8 My understanding is that Cohen stipulates that a socialist economy is (a) not capitalist (not organized around private ownership of resources and market exchange) and (b) fulfills the egalitarian principles he outlines. According to this usage, it is left an open question what set of institutional arrangements would satisfy (a) and (b); socialism is not then by definition identified with public ownership of the means of production.
9 The image of the socialist economy as a big pot, with people free to take from the pot and add to it as they choose, comes from Nozick, Anarchy, State, and Utopia, chap. 7. Nozick's characterization is pejorative, but I suppose Cohen would have held that a centralized planned economy that imposes slight coercion on those who participate to sustain it would be desirable if feasible. One might query the characterization that says people are free to contribute to the common pot or not, as they choose. Are people in Cohen's imagined socialist society free not to contribute? Answer: yes and no. Yes, it is true that no threat of coercion binds them to contribute, but no, they are morally bound to contribute to the common good and if they are well socialized they will feel pangs of conscience if they do not do what is morally required. Here Cohen and Karl Marx disagree. Marx at least flirted with the thought that a post-capitalist society would be free from moral constraints, so that people would just do what they want and would spontaneously like to do what facilitates efficient social production. Cohen rejects the freedom-from-morality idea. See Cohen, G. A., Self-Ownership, Freedom, and Equality (Cambridge: Cambridge University Press, 1995).
10 Marx, Karl, “Critique of the Gotha Program,” in Tucker, Robert C., ed., The Marx-Engels Reader, 2d ed. (New York: W. W. Norton and Co., 1978), 531.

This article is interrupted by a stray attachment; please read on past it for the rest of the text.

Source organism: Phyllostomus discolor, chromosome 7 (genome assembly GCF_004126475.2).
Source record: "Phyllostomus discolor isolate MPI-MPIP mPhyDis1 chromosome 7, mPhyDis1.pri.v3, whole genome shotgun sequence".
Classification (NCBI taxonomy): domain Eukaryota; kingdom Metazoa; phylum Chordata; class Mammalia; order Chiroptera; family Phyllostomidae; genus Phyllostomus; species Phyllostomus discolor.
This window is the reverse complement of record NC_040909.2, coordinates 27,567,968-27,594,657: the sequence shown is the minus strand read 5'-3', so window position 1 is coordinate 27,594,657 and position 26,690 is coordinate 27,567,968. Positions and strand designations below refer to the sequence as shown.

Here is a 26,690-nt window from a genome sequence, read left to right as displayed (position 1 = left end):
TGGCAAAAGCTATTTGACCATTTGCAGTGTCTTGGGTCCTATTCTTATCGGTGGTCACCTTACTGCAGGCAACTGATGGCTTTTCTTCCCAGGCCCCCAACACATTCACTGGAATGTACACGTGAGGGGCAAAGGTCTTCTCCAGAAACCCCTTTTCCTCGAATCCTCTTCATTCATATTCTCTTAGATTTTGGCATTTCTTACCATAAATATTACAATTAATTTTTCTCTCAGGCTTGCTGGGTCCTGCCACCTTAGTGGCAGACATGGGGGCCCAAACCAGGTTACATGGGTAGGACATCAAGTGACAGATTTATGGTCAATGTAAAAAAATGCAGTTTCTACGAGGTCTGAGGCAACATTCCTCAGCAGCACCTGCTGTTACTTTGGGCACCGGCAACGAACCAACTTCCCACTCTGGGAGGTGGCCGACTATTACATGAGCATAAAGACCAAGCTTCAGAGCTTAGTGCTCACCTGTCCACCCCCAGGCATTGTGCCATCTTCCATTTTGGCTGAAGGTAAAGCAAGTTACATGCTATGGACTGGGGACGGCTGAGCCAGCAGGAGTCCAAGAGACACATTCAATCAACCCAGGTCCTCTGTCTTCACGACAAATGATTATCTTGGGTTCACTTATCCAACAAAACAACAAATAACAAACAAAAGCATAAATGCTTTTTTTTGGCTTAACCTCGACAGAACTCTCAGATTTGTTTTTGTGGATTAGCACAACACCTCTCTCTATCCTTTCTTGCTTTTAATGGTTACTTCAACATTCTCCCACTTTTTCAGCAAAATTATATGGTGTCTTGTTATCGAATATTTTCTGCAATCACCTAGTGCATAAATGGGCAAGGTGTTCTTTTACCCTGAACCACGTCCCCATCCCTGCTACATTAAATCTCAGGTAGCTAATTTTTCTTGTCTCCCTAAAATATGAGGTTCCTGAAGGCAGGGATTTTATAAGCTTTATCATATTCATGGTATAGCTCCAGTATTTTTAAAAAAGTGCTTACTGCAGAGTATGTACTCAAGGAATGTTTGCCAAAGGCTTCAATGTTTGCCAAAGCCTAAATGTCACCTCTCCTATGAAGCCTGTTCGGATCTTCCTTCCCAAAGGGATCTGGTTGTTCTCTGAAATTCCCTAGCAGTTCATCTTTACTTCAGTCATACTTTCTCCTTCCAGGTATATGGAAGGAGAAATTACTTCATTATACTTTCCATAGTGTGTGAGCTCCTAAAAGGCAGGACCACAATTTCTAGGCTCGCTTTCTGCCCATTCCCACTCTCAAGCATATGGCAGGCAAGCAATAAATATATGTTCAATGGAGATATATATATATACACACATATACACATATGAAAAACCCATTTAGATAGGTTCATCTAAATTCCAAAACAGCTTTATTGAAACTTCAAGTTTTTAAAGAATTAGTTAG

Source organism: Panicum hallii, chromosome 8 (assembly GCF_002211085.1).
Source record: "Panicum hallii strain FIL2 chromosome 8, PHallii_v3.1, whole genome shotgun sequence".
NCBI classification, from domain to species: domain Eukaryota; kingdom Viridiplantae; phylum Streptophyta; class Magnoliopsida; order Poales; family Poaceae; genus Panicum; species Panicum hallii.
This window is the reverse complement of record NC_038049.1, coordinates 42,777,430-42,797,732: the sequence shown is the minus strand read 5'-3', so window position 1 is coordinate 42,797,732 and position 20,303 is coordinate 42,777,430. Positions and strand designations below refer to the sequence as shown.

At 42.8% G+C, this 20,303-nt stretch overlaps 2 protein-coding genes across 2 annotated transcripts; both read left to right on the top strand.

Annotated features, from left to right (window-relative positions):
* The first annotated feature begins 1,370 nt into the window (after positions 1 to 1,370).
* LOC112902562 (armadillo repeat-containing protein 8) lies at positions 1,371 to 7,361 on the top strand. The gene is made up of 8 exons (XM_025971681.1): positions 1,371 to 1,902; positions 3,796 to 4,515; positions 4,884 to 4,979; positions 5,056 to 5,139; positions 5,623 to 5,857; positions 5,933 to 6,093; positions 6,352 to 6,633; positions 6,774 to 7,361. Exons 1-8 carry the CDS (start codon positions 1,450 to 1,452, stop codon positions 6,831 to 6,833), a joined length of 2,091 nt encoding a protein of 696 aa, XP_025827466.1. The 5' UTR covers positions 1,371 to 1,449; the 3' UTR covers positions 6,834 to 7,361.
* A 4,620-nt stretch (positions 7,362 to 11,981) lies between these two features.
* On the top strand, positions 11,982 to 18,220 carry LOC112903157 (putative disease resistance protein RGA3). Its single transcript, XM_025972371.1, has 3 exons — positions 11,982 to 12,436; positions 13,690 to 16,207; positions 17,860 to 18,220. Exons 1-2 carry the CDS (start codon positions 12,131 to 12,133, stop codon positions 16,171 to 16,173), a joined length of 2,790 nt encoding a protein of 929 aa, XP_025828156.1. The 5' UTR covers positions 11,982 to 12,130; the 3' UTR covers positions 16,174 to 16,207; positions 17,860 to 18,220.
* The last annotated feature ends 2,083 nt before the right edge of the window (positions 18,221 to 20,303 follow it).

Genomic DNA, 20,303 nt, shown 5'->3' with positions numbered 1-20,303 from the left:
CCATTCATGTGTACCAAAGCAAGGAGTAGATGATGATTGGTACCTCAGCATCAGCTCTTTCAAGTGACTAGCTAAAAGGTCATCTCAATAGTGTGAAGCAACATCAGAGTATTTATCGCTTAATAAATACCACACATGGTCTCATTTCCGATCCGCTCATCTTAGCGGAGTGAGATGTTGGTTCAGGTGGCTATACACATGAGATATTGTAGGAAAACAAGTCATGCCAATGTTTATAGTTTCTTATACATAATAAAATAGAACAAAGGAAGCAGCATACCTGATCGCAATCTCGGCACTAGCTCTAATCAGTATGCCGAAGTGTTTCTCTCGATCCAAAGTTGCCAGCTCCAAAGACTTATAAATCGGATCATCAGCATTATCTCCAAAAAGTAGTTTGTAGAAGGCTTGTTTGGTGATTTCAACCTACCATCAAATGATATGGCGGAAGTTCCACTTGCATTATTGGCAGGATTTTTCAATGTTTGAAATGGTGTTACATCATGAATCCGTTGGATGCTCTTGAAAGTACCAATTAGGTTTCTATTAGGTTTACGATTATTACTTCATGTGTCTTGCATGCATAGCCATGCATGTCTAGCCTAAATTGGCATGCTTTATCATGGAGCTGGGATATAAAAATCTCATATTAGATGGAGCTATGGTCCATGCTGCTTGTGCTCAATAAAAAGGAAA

11 Bourgeois equality of opportunity is what John Rawls endorses under the name “fair equality of opportunity.” See Rawls, John, A Theory of Justice, rev. ed. (Cambridge, MA: Harvard University Press, 1999).
12 This is a sufficient, not a necessary condition for justification.
13 Mill, John Stuart, Principles of Political Economy and Chapters on Socialism, ed. Riley, Jonathan (Oxford: Oxford University Press, 1994), 423–25.
14 I borrow this example from Roemer, John E., “A Public Ownership Resolution of the Tragedy of the Commons,” Social Philosophy and Policy 6, no. 2 (1989): 74–92.
15 Here Cohen follows a line of thought advanced by Samuel Scheffler. See Scheffler, , The Rejection of Consequentialism (Oxford: Oxford University Press, 1982). For the record: I myself espouse act consequentialism (one should always do whatever would produce consequences no worse than anything else one might instead have done), so I reject the Scheffler prerogative, at least at the level of first principles. Still, if one accepts a nonconsequentialist morality, something like the prerogative looks very plausible.
16 This last point is not a criticism of Cohen. Recall once more that his aim is to elicit the reader's assent to the principles he associates with the socialist ideal, to note that these principles cannot be fulfilled under capitalism, and to urge that if it is feasible to arrange the economy to satisfy these principles, we should do so. Which noncapitalist institutions and practices would best achieve the socialist ideal is a question he sets aside.
17 A device favored by John Stuart Mill. See his Principles of Political Economy, Book II, chap. II, section 3; see also Mill, Autobiography.